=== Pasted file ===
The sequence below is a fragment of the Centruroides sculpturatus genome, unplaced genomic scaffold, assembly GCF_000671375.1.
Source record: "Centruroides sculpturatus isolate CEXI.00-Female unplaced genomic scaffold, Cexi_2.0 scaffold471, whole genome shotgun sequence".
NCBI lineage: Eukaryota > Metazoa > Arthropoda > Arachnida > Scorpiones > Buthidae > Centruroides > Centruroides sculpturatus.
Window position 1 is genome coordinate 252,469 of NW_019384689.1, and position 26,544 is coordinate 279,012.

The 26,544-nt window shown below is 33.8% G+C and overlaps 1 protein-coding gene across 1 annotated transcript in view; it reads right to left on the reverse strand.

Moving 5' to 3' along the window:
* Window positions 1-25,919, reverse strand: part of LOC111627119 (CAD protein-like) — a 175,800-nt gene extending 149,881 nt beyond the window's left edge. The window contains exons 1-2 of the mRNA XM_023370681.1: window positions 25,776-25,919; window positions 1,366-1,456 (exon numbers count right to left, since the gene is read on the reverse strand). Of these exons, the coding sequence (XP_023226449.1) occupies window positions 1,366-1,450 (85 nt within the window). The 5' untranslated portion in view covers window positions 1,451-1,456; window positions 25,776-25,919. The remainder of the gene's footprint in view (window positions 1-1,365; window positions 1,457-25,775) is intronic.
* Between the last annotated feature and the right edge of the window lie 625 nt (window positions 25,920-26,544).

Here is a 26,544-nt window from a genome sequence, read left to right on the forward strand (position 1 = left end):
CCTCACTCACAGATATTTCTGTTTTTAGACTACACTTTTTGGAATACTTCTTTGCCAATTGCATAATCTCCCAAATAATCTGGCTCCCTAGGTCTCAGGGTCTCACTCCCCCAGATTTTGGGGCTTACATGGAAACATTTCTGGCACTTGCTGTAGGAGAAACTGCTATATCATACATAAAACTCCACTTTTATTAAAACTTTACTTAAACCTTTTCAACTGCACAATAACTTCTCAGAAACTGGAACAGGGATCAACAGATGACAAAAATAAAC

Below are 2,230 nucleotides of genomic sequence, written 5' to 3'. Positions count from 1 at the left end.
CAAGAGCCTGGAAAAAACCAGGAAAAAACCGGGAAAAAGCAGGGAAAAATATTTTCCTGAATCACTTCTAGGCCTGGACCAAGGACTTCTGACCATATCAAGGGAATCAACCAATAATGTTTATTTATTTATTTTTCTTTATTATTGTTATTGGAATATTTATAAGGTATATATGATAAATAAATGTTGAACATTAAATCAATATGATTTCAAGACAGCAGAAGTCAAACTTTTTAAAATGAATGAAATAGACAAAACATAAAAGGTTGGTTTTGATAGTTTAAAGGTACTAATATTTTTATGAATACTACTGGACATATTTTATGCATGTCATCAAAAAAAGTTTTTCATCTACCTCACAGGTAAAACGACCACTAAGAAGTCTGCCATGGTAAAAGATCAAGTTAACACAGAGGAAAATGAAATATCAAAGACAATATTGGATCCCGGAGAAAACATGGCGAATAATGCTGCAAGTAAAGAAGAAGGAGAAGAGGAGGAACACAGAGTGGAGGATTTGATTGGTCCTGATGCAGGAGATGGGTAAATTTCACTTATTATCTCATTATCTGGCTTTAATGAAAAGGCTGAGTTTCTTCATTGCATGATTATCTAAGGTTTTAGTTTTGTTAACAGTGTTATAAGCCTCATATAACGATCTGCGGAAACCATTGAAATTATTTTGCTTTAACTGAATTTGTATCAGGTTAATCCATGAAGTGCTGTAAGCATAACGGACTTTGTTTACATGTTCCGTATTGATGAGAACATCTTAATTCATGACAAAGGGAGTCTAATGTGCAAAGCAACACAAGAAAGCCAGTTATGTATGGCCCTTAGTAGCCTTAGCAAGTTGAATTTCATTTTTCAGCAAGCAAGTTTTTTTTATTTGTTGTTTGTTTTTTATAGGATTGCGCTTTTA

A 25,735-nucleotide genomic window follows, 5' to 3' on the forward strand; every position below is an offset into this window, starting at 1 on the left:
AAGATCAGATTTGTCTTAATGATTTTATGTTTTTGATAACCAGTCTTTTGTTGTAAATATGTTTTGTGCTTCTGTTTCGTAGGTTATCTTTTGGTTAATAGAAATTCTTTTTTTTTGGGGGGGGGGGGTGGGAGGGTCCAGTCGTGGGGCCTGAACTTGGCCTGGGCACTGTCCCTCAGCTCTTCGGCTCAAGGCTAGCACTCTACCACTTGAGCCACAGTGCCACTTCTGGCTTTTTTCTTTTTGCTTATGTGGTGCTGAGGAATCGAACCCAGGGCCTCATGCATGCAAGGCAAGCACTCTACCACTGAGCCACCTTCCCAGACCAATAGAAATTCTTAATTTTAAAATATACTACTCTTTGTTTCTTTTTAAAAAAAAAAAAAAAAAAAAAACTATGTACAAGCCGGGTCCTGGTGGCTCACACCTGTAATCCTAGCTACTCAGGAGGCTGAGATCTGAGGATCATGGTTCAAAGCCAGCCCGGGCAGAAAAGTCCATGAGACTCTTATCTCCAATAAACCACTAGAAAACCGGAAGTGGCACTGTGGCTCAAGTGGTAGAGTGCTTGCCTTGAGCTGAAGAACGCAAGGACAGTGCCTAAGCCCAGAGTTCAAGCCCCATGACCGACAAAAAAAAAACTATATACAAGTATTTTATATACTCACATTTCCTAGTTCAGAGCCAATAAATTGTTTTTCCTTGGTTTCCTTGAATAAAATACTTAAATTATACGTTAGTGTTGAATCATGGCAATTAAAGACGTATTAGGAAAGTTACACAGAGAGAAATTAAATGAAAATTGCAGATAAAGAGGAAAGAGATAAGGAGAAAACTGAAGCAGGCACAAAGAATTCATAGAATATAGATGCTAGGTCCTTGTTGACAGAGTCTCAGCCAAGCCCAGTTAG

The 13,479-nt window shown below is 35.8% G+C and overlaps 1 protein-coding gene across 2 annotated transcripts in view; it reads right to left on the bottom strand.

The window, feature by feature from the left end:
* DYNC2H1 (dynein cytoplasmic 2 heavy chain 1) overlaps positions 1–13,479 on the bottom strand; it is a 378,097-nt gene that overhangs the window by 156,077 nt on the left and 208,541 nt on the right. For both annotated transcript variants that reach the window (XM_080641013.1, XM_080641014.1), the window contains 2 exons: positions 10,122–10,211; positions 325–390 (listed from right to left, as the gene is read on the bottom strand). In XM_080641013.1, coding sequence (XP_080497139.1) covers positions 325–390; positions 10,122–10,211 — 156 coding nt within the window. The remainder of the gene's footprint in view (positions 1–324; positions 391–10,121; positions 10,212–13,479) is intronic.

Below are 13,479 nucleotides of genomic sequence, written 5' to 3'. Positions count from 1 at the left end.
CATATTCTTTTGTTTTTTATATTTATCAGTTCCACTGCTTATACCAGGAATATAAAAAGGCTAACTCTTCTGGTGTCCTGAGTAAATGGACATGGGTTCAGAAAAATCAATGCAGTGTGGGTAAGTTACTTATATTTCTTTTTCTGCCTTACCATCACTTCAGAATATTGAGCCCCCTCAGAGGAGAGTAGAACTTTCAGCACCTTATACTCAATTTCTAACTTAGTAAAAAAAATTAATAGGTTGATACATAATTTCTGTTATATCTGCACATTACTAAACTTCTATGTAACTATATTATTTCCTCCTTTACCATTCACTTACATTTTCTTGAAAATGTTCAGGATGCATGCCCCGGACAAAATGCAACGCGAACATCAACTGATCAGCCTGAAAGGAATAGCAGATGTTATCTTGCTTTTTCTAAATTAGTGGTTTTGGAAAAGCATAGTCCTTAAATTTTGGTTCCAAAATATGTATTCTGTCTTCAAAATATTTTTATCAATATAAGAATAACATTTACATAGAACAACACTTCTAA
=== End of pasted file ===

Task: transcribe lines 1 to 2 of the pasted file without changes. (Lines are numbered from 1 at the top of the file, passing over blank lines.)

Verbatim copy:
The sequence below is a fragment of the Centruroides sculpturatus genome, unplaced genomic scaffold, assembly GCF_000671375.1.
Source record: "Centruroides sculpturatus isolate CEXI.00-Female unplaced genomic scaffold, Cexi_2.0 scaffold471, whole genome shotgun sequence".